New data from realestate.co.nz shows that while new listings were down, more Kiwis searched for property last month than they did a year ago.
- Lowest June on record for new listings nationally and in 12 regions
- National average asking price stable. Auckland and Canterbury show signs of flattening
- An economic microclimate for trend-bucking Central Otago/Lakes District?
- Only two buyers' markets remaining
The number of people searching for property on realestate.co.nz was up 8.6% compared to the same time in 2022*. But with the number of new listings coming onto the site down by 21.2% nationally, those looking for their perfect property had significantly less to choose from.
"Just over 6,000 properties were listed last month – almost 2,000 less than in June 2022. Yet, we still had more people searching for property than in June last year."
"You should always buy and sell based on your circumstances. But if I were planning to sell in 2023, I'd seriously consider listing now while competition between vendors is low," says Vanessa Williams, spokesperson for realestate.co.nz.
Total stock levels were also down year-on-year by 6.1% nationally in June, further confirming the lack of choice for buyers in the market. But it's not just less competition that makes current conditions ripe for transacting property.
"There might be a little more certainty coming for buyers and sellers. The Reserve Bank of New Zealand has signalled we could be at the end of its recent interest rate hikes. While, nationally, average asking prices have been stable for the past few months, perhaps giving both sides more confidence on what to expect," says Vanessa.
Lowest June on record for new listings nationally and in 12 regions
Nationally, and in Auckland, Waikato, Bay of Plenty, Gisborne, Hawke's Bay, Wellington, Southland, Coromandel, Central Otago/Lakes District, Wairarapa, Central North Island, and Manawatu/Whanganui, new listings were at record lows for any June since 2007.
Year-on-year, listings were down by more than 20% in the national market and in 12 of our 19 regions.
Vanessa says Kiwis remained hesitant to list their properties last month – potentially because of economic factors:
"We know that Kiwis are feeling the effect of inflation and rising interest rates in their pockets right now, and I think some property owners are watching to see what happens next. We may see this pent-up supply hitting the market later in the year."
She adds that, despite some sellers holding off, people still buy and sell property regardless of what is happening in the world.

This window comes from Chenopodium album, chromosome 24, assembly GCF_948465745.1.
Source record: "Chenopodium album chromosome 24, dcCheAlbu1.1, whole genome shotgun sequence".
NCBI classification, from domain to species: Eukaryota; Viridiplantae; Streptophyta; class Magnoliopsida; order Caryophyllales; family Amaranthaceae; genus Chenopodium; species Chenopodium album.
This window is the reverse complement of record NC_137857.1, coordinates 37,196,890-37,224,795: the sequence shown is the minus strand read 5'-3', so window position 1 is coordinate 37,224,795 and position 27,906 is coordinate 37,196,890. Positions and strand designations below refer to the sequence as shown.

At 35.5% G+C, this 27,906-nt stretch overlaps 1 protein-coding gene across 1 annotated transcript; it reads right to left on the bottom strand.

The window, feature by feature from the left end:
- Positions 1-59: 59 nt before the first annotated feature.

"There is still activity in the market," says Vanessa.
Northland was the only region where new listing numbers increased year-on-year. Up 19.0% compared to June 2022, 300 properties came onto the market in the region last month.
National average asking price stable. Auckland and Canterbury show signs of flattening
The national average asking price, which has sat relatively flat since March 2023, remained stable during June with a marginal decrease of 0.9% compared to May. Auckland and Canterbury also showed signs of stabilising.
Vanessa suggests this could be a sign of things to come:
"Typically, trends start in our main centres before they emerge in other regions. We are seeing some price fluctuation around the motu, but this national flattening combined with early signs in Auckland and Canterbury could mean more of this on the way."
An economic microclimate for trend-bucking Central Otago/Lakes District?
Continuing to buck the falling average asking price trend, Central Otago/Lakes District hit an all-time record high of $1,484,600 in June. The region has seen prices trending upwards since the beginning of 2022, in direct contrast to the national average asking price, which has fallen by $129,812.
Vanessa says the tourism mecca seems to be less impacted by the economic factors affecting other regions in New Zealand:
"The Central Otago/Lakes District is almost in its own economic micro-climate. Demand is still high for property in this region, and it would seem that buyers are not as impacted by rising interest rates and rising household inflation."
"Plus, many people buying in this region are from overseas, where they potentially have higher incomes and favourable exchange rates."
She adds that most people searching for property in the region were located further afield. The largest number of people searching in Central Otago/Lakes District in June 2023 were in Auckland, followed by Canterbury and New South Wales. Other Australian states, Queensland, Victoria and Western Australia were also among the top ten locations for searchers.
Only two buyers' markets remaining
Just two regions, Auckland and Taranaki, were in buyers' markets during June – a change from the seven regions favouring buyers at the close of 2022.
Vanessa says that while Auckland has been in a buyers' market for several months, it appears to be weakening.
"If no new properties were to come onto the market, the number of weeks it would take to sell the current supply in Auckland is moving closer to the long-term average. This tells us that property is moving slightly faster in Auckland than it was at the beginning of the year."
Nathan Miglani, Managing Director for NZ Mortgages, says they, too, are seeing an increase in market activity:
"We may be in a 'technical recession', but we’re seeing a warming of the real estate market. News of a decline in inflation is giving buyers confidence, and momentum is building with increasing activity."
"One day earlier this week, four clients competed at auctions. One missed out, but three were successful – and every one of those auctions had multiple bidders."
Vanessa has also heard that successful auction sales are rising from the real estate industry.
*Source: Internal metrics (1 June - 29 June 2022 vs 1 June - 29 June 2023)
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